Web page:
Wentz needs to do less 'gunslinging' - Daily News
Andy Reid, Favre's former Green Bay quarterbacks coach, knew exactly how to bait Favre into crucial mistakes. I never saw Favre play a great game against the Eagles. I flashed back to that Sunday, with the way the Eagles rolled their coverage while blitzing Sam Bradford, something they knew Bradford didn't like. He turned the ball over three times.
Wentz, meanwhile, was a rookie facing the defense that had given up the fewest points in the league, and he looked like it Sunday. On the second interception Wentz threw, in the first quarter, I definitely had the feeling that Wentz tried to force a ball that he would have thrown away three or four weeks ago; I think maybe now, subtly, not even consciously, he thinks he should be able to make a play, fit the ball into a tiny window.
You can point to receiver drops (5.4 percent of Wentz's passes have been dropped, the fifth-highest mark in the league, per ESPN Stats & Info) or general lack of standout play from his skill position players, but there's no denying that Wentz's own play has fallen off.
His dip in accuracy has been noticeable. Per Stats & Info, Wentz was 0-of-7 on passes that traveled more than 10 yards downfield against Minnesota, and his 16 completions had an average target distance of 1.6 yards downfield.
Head coach Doug Pederson has picked up on a mechanical issue. He noted Monday that Wentz's lower body and feet are not pointing in a direct line toward the intended receiver at times.
"Sometimes when your feet are not on the target line, you tend to throw high and you tend to throw inside of a receiver, which is what we saw a little bit yesterday," he said. "We just have to continue to drill it and drill it down to where you get in the game and it does become second nature."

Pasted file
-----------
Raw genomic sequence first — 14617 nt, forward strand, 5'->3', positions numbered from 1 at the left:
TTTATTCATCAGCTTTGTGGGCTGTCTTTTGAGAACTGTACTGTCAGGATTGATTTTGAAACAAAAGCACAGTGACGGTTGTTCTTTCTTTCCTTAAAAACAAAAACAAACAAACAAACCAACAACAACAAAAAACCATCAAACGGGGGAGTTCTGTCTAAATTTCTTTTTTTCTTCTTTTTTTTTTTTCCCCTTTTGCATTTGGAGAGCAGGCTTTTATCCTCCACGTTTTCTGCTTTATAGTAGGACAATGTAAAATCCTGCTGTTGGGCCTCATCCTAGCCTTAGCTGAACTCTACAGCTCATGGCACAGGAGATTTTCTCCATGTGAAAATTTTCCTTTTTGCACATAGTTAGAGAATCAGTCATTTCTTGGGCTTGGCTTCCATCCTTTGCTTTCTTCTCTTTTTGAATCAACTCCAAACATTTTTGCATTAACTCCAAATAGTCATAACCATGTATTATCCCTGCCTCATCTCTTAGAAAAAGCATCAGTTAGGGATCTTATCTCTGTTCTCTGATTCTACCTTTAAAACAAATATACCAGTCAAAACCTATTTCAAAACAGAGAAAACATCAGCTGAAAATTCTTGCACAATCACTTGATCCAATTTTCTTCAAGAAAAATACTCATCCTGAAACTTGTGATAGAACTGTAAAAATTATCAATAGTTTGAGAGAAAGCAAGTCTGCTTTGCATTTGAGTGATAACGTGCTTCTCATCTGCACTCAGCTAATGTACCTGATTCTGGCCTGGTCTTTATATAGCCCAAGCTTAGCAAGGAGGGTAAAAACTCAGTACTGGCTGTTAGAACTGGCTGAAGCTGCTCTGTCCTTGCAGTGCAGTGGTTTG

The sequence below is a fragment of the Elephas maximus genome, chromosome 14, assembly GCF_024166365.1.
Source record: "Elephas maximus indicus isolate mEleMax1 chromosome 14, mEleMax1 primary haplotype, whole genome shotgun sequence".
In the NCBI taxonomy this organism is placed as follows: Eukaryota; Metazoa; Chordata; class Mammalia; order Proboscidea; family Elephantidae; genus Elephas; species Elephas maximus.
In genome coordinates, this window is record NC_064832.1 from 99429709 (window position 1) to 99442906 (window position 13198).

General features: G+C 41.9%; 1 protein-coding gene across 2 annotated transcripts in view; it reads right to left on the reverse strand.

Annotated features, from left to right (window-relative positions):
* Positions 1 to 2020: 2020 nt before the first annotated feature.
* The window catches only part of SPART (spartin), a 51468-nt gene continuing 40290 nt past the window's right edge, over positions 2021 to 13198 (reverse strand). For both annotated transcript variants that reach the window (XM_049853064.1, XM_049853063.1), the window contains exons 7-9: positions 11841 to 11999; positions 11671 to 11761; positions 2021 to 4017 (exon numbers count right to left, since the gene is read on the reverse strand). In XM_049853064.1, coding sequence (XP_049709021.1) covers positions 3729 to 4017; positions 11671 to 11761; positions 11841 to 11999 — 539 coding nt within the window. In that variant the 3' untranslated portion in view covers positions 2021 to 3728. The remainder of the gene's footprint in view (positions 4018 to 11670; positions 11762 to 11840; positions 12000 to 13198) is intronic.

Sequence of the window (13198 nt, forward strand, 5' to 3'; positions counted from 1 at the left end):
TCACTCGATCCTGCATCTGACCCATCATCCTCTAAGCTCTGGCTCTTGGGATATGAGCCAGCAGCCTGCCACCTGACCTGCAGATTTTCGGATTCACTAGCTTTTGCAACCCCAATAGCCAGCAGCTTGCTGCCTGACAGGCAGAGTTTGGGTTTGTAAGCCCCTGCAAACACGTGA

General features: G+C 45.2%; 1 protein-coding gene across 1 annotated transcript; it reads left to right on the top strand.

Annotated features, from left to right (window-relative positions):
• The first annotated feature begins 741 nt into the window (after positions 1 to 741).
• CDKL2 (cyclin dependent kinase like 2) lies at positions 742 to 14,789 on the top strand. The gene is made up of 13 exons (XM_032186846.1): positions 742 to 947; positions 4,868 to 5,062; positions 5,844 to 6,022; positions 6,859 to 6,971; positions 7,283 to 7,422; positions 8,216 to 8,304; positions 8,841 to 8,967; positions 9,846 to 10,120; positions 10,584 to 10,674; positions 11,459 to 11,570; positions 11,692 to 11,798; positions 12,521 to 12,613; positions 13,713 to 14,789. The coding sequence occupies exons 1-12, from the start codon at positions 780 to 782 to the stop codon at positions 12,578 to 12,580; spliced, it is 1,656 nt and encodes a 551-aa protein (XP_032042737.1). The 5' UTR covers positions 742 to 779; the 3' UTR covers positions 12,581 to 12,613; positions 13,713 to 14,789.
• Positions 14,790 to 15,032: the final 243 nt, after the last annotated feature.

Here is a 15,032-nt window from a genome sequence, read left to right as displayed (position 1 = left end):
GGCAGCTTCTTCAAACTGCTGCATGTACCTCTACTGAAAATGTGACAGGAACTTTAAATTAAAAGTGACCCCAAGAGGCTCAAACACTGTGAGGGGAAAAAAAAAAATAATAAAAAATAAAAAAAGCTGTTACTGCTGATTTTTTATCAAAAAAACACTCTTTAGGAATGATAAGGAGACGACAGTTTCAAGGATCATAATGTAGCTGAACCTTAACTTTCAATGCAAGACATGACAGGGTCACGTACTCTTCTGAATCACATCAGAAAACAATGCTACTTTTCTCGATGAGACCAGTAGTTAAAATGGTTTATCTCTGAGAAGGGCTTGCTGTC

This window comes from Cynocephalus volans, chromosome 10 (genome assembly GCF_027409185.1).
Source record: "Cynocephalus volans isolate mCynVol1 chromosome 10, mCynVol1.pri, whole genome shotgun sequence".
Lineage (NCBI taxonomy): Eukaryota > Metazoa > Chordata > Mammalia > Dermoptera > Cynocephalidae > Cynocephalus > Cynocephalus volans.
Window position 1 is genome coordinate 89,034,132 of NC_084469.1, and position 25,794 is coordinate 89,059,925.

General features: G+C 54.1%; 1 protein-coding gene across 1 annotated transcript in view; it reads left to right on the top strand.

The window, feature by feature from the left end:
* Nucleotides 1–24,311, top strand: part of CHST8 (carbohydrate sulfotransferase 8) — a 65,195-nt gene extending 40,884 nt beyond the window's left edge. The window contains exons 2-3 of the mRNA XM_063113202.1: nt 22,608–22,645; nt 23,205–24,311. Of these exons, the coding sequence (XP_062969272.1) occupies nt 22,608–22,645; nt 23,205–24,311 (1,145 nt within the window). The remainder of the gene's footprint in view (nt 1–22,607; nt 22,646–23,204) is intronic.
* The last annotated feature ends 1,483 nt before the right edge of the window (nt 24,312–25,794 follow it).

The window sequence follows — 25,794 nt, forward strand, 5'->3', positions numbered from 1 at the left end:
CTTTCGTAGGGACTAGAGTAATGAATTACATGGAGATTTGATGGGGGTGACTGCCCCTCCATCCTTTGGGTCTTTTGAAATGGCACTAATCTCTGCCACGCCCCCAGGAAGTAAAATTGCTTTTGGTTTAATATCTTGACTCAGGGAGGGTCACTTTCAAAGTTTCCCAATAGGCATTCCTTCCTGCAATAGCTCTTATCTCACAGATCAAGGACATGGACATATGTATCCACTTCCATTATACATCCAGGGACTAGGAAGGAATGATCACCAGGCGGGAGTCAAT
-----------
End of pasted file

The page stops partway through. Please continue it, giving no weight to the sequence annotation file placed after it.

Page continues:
Eagles Notes: Ryan Mathews’ Fumbling A ‘Concern’ - Philly Mag
“It’s definitely a concern and we don’t want to see it, especially in those situations,” Doug Pederson said. “We’ve got to continue to either find out if he’s tired, where he’s at at the end of the game; if we need to put Wendell [Smallwood] or Darren [Sproles] in there — we’ll find out more about that. But by no means am I down on Ryan at all. We just have to make sure that he understands that he can’t obviously do that and put ourselves in a situation where we’re giving the ball back to the opponent. ”
Mathews has fumbled the ball about once every 33 carries this season, after fumbling around once every 35 rushes last year. Mathews was also tied for eighth last season for fumbles among all NFL running backs, even though he ran the ball just 106 times.
On the road, it's been a different story, a tale of caution as the Eagles travel to Dallas this Sunday for their first-place showdown with the Cowboys. In successive weeks following their bye, the Eagles surrendered 24 and 27 points, respectively, to Detroit and Washington, teams with suspect defenses that entered those games executing their offenses poorly, and whose game against each other Sunday made the vaudeville act at the Linc seem like Hamilton in comparison.
"We just have to learn how to handle the road," Eagles coach Doug Pederson said Monday. "It's a business trip. There can be some distractions with family and friends that come to games, or for whatever reason. And both coaches and players have to learn to say, 'Hey, we're here for a reason and we're trying to win a football game.' "
That's fine for issues of focus. The Eagles committed 27 penalties in the first two road games after the break, a variety pack that permeated both sides of the ball. But while some traced it to concentration, others suggested communication was the root: Delay-of-game penalties amid hostile crowds in Detroit and Washington, when Wentz nearly broke a metacarpal clapping for the snap, late audibles that seemed to confuse the Eagles on both sides of the ball more than their opponents.